The developers of Nextcloud finally released a major update to their desktop client. This client seamlessly connects to the Nextcloud cloud server, allowing users to sync their data between desktop and server. The new client includes a number of important updates, such as:
- End-to-end encryption.
- A much-improved interface, which also separates user accounts, for those who want to sync more than one account to a single desktop.
- Seamless integration of synced folders into the GNOME file manager sidebar.
- Share dialogs are more in line with the web and mobile user interfaces.
- Open any of the Nextcloud apps from the context menu in the system tray.
- Improved notifications.
- Sync is faster.
- And much more.
SEE: Vendor comparison: Microsoft Azure, Amazon AWS, and Google Cloud (Tech Pro Research)
I want to walk you through the installation of the new Nextcloud desktop client, and how to connect it to a server. I will demonstrate on Elementary OS. The installation process is the same across Linux platforms, and the installation for other supported platforms like macOS and Windows and Android and iOS are very straightforward.
I will assume you already have a Nextcloud server instance up and running, as well as a Nextcloud user account on that server.
Let's install and connect.
As of this writing, the only available client for Linux comes in the form of an AppImage. So to run the desktop client, do the following:
- Download the AppImage into your ~/Downloads directory.
- Open a terminal window.
- Issue the command chmod u+x ~/Downloads/Nextcloud*AppImage
- To start the app, issue the command ~/Downloads/Nextcloud*AppImage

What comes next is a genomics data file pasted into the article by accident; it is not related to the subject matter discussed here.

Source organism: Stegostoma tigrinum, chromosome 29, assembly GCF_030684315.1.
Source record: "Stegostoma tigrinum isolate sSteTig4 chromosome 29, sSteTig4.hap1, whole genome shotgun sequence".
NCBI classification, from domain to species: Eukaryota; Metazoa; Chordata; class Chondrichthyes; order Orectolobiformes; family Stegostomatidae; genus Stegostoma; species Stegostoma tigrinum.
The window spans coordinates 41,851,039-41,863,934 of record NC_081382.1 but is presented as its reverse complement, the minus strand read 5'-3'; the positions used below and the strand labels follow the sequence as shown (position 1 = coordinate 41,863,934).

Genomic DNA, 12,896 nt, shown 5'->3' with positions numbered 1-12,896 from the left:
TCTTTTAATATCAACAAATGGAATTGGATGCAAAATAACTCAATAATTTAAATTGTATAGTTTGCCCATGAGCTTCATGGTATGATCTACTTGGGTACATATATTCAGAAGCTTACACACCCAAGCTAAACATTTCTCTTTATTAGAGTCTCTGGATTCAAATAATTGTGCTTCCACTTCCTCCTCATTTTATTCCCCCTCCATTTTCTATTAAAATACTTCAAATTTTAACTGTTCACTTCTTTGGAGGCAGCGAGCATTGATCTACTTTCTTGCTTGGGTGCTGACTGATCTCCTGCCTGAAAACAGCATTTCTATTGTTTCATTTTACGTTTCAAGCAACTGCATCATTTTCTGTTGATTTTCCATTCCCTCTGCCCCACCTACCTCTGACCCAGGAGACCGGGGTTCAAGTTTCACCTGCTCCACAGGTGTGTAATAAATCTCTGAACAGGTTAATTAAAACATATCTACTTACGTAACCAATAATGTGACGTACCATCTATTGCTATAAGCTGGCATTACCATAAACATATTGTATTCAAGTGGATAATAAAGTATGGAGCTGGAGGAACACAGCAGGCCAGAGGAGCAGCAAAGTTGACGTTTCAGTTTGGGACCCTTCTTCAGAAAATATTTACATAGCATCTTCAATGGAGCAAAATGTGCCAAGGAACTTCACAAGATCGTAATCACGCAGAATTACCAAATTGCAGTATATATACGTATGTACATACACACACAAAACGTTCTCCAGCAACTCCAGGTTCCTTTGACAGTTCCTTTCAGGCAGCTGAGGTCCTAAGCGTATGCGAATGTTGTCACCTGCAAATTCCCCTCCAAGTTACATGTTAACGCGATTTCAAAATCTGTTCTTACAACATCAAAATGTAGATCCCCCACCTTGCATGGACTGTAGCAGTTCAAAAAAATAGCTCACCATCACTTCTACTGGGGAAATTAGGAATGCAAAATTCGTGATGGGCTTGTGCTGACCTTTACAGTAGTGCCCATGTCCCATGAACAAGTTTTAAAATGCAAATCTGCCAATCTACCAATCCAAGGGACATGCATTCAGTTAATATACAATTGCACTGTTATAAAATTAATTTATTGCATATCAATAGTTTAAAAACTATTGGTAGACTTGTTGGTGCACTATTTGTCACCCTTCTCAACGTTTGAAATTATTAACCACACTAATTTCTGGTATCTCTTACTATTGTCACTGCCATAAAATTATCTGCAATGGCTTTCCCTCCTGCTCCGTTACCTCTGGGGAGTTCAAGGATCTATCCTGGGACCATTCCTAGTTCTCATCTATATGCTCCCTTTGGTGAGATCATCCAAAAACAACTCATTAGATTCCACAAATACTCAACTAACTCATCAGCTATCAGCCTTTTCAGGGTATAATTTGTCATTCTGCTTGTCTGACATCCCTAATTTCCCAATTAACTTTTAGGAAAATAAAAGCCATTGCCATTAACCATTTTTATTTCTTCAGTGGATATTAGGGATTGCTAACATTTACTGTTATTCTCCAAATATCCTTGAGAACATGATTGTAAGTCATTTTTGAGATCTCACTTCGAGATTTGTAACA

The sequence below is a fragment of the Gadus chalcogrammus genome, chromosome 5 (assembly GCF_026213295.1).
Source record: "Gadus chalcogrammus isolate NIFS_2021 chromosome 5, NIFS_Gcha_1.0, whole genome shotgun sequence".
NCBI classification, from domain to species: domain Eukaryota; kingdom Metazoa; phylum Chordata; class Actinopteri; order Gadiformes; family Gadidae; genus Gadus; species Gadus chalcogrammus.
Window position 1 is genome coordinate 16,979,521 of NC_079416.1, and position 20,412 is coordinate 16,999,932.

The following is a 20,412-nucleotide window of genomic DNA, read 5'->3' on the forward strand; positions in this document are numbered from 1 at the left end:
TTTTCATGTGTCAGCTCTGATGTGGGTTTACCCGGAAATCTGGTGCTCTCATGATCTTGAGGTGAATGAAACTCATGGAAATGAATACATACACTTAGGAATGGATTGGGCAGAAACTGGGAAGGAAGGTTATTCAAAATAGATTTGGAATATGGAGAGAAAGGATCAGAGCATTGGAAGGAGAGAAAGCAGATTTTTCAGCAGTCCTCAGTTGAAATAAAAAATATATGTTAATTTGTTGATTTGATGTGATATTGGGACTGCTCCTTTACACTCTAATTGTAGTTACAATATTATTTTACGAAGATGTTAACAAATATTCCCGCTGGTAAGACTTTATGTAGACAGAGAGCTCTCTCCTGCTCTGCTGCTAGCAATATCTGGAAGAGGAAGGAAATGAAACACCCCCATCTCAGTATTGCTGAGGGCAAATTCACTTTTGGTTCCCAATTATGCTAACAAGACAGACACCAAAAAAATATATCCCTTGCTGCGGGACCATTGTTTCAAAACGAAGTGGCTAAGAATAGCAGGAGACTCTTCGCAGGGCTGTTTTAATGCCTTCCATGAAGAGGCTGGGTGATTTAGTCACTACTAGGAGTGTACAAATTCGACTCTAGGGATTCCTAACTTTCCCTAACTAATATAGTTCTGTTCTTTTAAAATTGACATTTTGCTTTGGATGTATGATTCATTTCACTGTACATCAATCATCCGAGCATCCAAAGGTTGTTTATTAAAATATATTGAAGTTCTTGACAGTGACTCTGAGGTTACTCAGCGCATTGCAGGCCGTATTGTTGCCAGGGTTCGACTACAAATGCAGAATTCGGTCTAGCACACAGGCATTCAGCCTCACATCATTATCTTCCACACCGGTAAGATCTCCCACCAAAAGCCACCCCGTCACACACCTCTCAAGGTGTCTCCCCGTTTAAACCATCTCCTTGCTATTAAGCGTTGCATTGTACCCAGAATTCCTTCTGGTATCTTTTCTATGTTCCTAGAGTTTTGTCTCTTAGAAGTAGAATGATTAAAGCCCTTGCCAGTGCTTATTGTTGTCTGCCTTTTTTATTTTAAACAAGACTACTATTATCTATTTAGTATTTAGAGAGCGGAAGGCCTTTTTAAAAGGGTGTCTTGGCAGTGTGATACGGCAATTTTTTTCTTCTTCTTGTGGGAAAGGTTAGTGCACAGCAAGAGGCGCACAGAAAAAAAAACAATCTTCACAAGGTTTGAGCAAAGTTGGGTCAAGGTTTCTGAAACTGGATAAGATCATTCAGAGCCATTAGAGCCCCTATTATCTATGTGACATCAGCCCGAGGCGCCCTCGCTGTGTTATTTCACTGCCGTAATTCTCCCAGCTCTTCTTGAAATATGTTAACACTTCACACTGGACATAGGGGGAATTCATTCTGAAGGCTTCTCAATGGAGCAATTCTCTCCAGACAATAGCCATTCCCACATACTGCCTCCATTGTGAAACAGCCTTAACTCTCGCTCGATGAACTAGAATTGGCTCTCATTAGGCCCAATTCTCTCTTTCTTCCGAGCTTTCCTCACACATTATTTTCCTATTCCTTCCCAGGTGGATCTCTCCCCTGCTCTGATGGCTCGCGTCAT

The last command above will open the initial window (Figure A).
If you have an on-premises Nextcloud server, click the Log in button. In the resulting window (Figure B), you'll be asked to enter the address of the server. Type the address of your instance and click Next.
In the following window (Figure C), you'll be prompted to click the Log in button, which will then ask you to grant access to the client and then require your Nextcloud user credentials.
Once you've authenticated, the Nextcloud desktop client will have you configure what to sync (Figure D). You can not only select what to sync from the server but where to sync it on your desktop.
After configuring your sync options, click Connect and you're done.
Post install options
Since we've run the Nextcloud Desktop Client as an AppImage (and didn't actually install anything on the desktop), you'll want to ensure the desktop client is launched at system startup. To enable this, click on the General button from the main window and then click the checkbox for Launch on System Startup (Figure E).
Working with the client
You won't find the ability to add or remove files/folders to your sync folder in the Nextcloud Desktop Client. You will, however, find a system tray icon. If you click that, you'll see an entry to open your configured sync folder. Clicking on this will open your file manager to that folder, where you can manage your Nextcloud account files and folders.
You can, however, add another sync connection from the client. To do this, click the Add Folder Sync Connection from the desktop client main window (Figure F).
What this will do is allow you to add another local folder to sync to the Nextcloud account. The wizard will only ask you to chose the local folder, and then it will begin syncing that folder to your Nextcloud account.
A must have
If you work with Nextcloud, you should consider this new desktop client a must-have. With the new features and more efficient syncing, the Nextcloud developers have really outdone themselves. Keeping local folders in sync with your Nextcloud cloud server couldn't be easier.
- How to configure SMTP for Nextcloud (TechRepublic)
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- Nextcloud 14 rolls out with two major security features (ZDNet)
- What is cloud computing? Everything you need to know about the cloud, explained (ZDNet)
- Best cloud services for small businesses (CNET)
- Microsoft Office vs Google Docs Suite vs LibreOffice (Download.com)
- Cloud computing: More must-read coverage (TechRepublic on Flipboard)
Jack Wallen is an award-winning writer for TechRepublic and Linux.com. He’s an avid promoter of open source and the voice of The Android Expert. For more news about Jack Wallen, visit his website jackwallen.com.